Moth­ers make mis­takes too

New Straits Times - - Pulse | Family -

Most of us Asian chil­dren grew up hear­ing that phrase “Clean your plate!” of­ten pref­aced by “Don’t you dare leave the ta­ble un­til...” The mes­sage that we’re lucky to have de­cent meals and that leav­ing be­hind un­eaten por­tions is waste­ful and dis­re­spect­ful has be­come so in­grained in most of us that we carry on the habit of wip­ing ev­ery­thing off our plates (and some­times, off our part­ner’s plate too!) right un­til our adult­hood.

Isn’t it any won­der that obe­sity is a prob­lem among adults these days, and even for some chil­dren? Nev­er­the­less, we’re all thank­ful for mums who slave away in the kitchen to en­sure we get our meals but say “nay” to fin­ish­ing up ev­ery­thing and in­stead, en­cour­age eat­ing in mod­er­a­tion and healthy bal­anced di­ets.

BOYS WILL BE BOYS Ah yes. Ever won­dered why there were two sets of rules gov­ern­ing girls and boys dur­ing our grow­ing up years? Boys could get away with rough horse­play, dirty clothes, no house­hold chores and later cur­fews. Af­ter all, they’re boys and there­fore, some rules don’t ap­ply to them.

God for­bid if girls trail in mud in the house look­ing like the swamp thing af­ter play­ing with their friends, pre­fer trucks to dolls, fail to make their beds in the morn­ings or do the dishes.

A new study from Net­mums, a web­site for par­ents in the UK, re­veals that 88 per cent of mums ad­mit­ted that they treated their sons and daugh­ters dif­fer­ently de­spite think­ing that this was wrong. Most wor­ry­ing of all, moth­ers are twice as likely to ad­mit to be­ing more crit­i­cal of their daugh­ters than their sons.

When ma­mas at­tribute bad be­hav­iour to “they’re just be­ing boys”, they’re un­know­ingly re­mov­ing per­sonal re­spon­si­bil­ity out of the equa­tion. Chil­dren need to be held ac­count­able for their ac­tions, taught that both sexes are equally em­pow­ered to achieve any­thing they want to, and that the same rules ap­ply to both boys and girls in or­der to coun­ter­act the neg­a­tive mes­sages that so­ci­ety some­times send. We’re grateful that mum­mies love their chil­dren un­con­di­tion­ally and want only the best for them, but say “nay” to gen­der bi­as­ness when it comes to rais­ing boys and girls.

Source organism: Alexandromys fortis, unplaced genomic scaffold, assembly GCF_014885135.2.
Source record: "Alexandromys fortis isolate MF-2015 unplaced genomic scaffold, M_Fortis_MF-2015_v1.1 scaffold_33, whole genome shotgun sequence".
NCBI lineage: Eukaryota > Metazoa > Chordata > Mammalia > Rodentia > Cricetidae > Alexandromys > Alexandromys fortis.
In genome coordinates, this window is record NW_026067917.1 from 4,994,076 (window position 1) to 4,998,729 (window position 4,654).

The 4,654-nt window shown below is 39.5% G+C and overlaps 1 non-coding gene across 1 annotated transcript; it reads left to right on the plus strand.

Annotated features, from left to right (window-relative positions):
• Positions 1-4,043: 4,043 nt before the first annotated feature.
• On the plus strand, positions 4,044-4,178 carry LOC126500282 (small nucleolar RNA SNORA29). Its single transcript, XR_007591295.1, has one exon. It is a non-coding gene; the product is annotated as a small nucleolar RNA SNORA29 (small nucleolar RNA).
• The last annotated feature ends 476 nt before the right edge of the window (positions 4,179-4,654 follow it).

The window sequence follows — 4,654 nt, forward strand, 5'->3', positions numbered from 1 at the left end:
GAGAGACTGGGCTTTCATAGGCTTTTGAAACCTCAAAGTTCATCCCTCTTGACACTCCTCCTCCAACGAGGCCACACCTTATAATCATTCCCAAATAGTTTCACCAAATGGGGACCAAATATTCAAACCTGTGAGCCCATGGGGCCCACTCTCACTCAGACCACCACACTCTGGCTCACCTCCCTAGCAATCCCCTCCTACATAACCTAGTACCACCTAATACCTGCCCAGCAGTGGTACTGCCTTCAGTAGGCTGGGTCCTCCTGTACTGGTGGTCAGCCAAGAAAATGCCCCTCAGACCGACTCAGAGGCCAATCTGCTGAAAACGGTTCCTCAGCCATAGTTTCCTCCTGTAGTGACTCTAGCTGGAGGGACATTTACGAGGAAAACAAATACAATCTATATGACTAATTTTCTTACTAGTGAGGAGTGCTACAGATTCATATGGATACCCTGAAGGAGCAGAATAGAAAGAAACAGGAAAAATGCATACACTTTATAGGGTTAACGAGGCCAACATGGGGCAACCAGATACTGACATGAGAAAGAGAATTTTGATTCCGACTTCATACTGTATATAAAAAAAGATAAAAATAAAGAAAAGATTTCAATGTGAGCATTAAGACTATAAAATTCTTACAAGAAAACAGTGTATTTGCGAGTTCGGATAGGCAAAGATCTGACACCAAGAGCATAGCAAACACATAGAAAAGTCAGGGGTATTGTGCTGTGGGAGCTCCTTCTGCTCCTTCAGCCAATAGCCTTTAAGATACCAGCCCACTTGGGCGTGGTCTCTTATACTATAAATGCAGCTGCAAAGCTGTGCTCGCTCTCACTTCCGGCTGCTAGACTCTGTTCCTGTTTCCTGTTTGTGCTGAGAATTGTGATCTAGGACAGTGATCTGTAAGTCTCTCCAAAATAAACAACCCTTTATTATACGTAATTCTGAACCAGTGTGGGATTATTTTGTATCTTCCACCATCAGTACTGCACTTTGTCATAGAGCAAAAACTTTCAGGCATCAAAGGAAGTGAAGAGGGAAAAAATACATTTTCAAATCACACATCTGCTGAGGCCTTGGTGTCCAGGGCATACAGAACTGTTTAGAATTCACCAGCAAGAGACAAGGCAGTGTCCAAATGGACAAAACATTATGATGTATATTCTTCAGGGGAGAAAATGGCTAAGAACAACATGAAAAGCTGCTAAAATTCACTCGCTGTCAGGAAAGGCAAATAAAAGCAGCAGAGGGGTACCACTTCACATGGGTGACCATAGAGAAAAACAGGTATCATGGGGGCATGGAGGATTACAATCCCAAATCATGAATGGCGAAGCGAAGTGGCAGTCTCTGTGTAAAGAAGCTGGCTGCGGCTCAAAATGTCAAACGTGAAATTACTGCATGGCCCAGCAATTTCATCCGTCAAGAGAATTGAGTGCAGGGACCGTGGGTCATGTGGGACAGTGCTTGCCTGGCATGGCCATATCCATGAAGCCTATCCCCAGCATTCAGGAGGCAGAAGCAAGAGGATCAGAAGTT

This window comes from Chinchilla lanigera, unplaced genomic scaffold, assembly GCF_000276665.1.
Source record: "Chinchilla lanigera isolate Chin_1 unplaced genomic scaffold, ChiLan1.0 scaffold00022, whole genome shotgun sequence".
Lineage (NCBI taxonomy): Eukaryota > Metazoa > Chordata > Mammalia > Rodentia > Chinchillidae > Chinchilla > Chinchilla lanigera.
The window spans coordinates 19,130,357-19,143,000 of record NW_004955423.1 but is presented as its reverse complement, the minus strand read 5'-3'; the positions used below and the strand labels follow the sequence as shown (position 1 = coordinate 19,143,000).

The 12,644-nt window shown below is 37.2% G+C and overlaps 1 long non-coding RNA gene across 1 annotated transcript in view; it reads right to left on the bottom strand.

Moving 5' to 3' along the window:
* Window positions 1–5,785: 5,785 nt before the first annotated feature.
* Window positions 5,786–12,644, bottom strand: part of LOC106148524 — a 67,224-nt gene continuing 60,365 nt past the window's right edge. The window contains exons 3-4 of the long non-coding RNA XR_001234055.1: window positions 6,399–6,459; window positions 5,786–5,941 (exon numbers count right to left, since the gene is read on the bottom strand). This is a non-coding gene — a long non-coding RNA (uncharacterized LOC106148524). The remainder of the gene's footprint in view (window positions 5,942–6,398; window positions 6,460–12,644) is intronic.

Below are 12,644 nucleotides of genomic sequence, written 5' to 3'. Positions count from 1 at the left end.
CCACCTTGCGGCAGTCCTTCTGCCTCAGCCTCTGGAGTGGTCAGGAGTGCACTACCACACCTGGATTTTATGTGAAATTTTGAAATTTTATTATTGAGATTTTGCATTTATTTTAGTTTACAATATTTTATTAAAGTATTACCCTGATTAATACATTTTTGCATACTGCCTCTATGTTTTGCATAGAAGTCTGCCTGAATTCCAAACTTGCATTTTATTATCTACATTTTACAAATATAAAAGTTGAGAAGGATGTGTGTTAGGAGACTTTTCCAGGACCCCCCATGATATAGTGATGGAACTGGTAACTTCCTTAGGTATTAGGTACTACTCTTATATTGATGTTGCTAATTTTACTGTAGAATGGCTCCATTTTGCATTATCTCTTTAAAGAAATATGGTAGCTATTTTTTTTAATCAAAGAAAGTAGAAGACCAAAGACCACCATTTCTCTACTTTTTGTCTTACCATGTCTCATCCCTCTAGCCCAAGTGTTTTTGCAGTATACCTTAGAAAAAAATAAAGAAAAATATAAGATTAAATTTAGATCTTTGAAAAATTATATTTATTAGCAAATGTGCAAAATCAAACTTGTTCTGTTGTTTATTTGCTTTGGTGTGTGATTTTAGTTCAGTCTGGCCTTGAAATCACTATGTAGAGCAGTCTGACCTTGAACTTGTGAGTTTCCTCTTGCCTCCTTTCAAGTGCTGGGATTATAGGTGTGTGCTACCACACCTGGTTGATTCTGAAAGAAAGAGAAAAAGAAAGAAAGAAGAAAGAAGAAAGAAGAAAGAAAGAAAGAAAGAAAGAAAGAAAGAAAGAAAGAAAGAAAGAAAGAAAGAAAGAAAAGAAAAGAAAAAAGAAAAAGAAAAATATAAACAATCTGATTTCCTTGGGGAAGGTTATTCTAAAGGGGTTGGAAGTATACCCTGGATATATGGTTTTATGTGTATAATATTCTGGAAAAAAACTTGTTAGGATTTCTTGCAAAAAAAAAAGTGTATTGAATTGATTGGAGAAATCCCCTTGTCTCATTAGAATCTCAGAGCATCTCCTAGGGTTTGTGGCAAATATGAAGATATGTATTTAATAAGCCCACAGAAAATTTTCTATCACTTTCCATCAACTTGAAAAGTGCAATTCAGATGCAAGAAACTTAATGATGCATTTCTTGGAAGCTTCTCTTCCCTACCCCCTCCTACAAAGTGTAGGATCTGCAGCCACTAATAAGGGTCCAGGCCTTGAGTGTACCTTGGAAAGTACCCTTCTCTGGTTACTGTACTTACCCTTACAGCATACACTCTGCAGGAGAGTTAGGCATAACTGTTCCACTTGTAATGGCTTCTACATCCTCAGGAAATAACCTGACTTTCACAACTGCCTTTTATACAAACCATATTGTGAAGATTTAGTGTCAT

Who isn’t fa­mil­iar with the “doc­tor, lawyer, en­gi­neer” ex­pec­ta­tions most old-school Asian mums drill into their chil­dren while grow­ing up?

You want to be a hair­dresser? “Over my dead body!” screeches mummy as she waves the sci­ence book in front of you.

It’s all too com­mon to have mum­mies (and even dad­dies ac­tu­ally) force their chil­dren into meet­ing their ex­pec­ta­tions and not nec­es­sar­ily what the chil­dren would want to ac­tu­ally do them­selves. Per­haps it’s the idea that these pro­fes­sions are viewed as jobs favoured by the up­per ech­e­lons of so­ci­ety. Most par­ents in the past came from poorer back­grounds and strug­gled to give their chil­dren a de­cent ed­u­ca­tion. Per­haps it’s that strug­gle that drives moth­ers to en­sure that chil­dren lack noth­ing and that they should be given the best op­por­tu­ni­ties to go fur­ther.

How­ever, to pres­sure a child into study­ing or con­sid­er­ing a pro­fes­sion that he or she isn’t cut out for could merely en­sure his or her fail­ure at it. There’s al­ready enough pres­sure posed by the world out there that you don’t re­ally need more in the form of mum’s lofty ex­pec­ta­tions at home. And some­times, your child can be the best hair­dresser there is and achieve great suc­cess through his or her pas­sion.

So yes, we all have our mums who with their quirks, have some­times doled out dodgy ad­vice or coun­sel that we recog­nise doesn’t nec­es­sar­ily qual­ify as words of wis­dom.

How­ever, we’ve all turned out fine in the end de­spite the mis­takes and fum­bles that our very hu­man moth­ers make. Per­haps it’s be­cause we recog­nise that their ac­tions, how­ever mis­guided, have been backed by an un­de­ni­able emo­tion which has kept fam­i­lies to­gether no mat­ter the chal­lenges that come with rais­ing chil­dren. It’s called love.

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